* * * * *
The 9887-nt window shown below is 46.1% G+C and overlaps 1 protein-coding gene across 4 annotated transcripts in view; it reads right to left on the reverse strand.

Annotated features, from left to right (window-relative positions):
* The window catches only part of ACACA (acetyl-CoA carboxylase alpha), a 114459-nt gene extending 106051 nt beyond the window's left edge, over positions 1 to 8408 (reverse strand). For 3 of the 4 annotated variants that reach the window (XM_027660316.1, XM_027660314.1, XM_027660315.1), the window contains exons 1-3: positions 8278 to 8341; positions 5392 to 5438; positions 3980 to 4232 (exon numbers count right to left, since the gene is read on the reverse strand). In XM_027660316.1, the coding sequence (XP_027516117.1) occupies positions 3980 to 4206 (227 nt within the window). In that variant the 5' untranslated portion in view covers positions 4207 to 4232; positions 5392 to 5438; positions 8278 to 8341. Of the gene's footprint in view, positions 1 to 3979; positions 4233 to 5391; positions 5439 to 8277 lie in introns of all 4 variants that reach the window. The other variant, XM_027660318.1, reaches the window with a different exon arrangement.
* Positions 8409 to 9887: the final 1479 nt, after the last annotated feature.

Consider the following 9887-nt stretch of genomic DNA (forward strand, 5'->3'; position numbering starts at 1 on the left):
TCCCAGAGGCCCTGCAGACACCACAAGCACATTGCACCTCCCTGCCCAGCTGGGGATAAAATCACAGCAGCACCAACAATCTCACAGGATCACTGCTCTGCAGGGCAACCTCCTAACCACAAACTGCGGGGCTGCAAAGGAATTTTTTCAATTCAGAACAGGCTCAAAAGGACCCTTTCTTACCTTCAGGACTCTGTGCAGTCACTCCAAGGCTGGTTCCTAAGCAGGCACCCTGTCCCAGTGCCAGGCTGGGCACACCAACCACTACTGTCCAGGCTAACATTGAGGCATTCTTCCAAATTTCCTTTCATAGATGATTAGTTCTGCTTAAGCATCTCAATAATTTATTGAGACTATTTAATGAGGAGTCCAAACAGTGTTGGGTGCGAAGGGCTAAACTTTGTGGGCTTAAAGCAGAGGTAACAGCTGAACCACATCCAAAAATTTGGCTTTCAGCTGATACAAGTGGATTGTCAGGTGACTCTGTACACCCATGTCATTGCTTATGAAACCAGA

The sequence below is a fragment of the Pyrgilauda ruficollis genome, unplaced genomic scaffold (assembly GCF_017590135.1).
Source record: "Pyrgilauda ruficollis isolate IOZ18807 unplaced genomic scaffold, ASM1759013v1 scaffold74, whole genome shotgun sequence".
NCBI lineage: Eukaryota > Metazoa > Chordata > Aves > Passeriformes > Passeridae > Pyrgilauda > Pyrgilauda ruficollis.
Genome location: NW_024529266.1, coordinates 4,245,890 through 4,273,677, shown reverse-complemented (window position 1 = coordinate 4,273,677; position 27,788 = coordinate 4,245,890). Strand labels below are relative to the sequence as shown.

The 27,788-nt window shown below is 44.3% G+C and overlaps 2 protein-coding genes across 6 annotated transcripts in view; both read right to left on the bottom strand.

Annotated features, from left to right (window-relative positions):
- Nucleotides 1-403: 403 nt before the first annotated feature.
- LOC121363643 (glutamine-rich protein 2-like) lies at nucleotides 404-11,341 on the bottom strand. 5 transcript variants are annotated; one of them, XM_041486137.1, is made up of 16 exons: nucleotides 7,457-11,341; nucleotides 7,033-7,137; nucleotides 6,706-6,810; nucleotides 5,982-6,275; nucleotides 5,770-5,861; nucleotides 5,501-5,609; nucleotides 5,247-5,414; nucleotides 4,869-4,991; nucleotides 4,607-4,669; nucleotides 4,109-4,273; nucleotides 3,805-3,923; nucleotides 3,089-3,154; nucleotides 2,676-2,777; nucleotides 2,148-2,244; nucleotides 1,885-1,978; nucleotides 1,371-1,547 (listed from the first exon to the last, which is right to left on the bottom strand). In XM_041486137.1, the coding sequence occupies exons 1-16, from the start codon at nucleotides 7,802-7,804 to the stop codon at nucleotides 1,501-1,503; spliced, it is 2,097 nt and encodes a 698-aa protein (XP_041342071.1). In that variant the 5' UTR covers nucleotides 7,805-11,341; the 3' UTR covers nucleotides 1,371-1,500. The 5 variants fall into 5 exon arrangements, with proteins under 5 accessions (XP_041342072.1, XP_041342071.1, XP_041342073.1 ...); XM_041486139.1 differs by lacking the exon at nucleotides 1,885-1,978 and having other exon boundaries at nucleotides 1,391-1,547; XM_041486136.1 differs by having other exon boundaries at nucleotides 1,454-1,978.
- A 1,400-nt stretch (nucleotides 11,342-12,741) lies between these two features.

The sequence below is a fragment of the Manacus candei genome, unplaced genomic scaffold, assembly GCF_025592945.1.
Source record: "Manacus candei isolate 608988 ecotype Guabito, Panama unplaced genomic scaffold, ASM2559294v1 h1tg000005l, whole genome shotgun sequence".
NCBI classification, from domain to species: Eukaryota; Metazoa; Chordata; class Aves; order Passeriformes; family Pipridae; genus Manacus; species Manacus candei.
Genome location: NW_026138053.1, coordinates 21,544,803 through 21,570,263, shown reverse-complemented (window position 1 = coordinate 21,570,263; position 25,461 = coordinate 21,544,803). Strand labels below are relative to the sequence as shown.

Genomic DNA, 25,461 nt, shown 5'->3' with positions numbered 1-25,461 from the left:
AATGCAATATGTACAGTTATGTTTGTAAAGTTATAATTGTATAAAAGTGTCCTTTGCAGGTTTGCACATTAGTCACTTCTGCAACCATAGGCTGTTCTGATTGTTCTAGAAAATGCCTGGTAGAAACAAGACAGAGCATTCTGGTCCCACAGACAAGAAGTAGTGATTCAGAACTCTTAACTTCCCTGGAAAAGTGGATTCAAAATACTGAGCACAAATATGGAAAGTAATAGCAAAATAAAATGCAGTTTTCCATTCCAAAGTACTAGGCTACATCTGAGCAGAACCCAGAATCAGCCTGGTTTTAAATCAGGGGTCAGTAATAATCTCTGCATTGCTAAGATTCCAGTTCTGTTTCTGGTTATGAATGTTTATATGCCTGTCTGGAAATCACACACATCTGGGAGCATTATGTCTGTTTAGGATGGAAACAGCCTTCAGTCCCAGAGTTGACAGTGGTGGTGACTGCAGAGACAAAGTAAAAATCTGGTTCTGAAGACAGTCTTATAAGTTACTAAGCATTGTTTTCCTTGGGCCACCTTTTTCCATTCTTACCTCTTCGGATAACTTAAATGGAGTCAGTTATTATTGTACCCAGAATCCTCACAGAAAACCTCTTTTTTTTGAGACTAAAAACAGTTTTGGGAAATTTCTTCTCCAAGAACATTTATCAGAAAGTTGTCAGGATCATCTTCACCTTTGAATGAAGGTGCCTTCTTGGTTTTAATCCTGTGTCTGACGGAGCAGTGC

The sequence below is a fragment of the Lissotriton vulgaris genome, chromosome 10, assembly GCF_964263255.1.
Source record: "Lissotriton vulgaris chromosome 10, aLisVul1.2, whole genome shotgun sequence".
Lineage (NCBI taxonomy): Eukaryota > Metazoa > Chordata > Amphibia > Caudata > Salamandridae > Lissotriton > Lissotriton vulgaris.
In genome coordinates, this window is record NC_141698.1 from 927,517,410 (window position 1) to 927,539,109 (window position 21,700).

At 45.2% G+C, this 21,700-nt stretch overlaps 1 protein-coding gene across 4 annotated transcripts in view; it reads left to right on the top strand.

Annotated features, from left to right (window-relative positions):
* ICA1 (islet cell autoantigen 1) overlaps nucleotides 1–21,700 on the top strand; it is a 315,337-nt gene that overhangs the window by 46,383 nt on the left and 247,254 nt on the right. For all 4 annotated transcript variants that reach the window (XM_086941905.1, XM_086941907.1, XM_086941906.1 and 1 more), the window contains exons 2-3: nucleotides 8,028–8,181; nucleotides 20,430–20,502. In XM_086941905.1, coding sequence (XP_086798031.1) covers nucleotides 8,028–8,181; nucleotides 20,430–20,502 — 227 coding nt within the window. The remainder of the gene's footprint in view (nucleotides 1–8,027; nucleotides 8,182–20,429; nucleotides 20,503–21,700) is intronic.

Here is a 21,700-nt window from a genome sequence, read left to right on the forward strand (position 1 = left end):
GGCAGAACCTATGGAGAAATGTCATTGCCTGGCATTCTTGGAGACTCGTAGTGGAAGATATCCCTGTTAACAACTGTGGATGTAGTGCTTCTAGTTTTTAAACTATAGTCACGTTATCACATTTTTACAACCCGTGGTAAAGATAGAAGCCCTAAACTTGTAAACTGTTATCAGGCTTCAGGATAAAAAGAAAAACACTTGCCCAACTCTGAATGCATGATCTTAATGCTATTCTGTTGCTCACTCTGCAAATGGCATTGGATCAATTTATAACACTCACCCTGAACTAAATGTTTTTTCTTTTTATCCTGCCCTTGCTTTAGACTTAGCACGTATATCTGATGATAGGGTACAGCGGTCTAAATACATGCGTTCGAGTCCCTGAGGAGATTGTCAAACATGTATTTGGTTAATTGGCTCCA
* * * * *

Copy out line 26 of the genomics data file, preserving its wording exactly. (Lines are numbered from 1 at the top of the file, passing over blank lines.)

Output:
At 45.2% G+C, this 21,700-nt stretch overlaps 1 protein-coding gene across 4 annotated transcripts in view; it reads left to right on the top strand.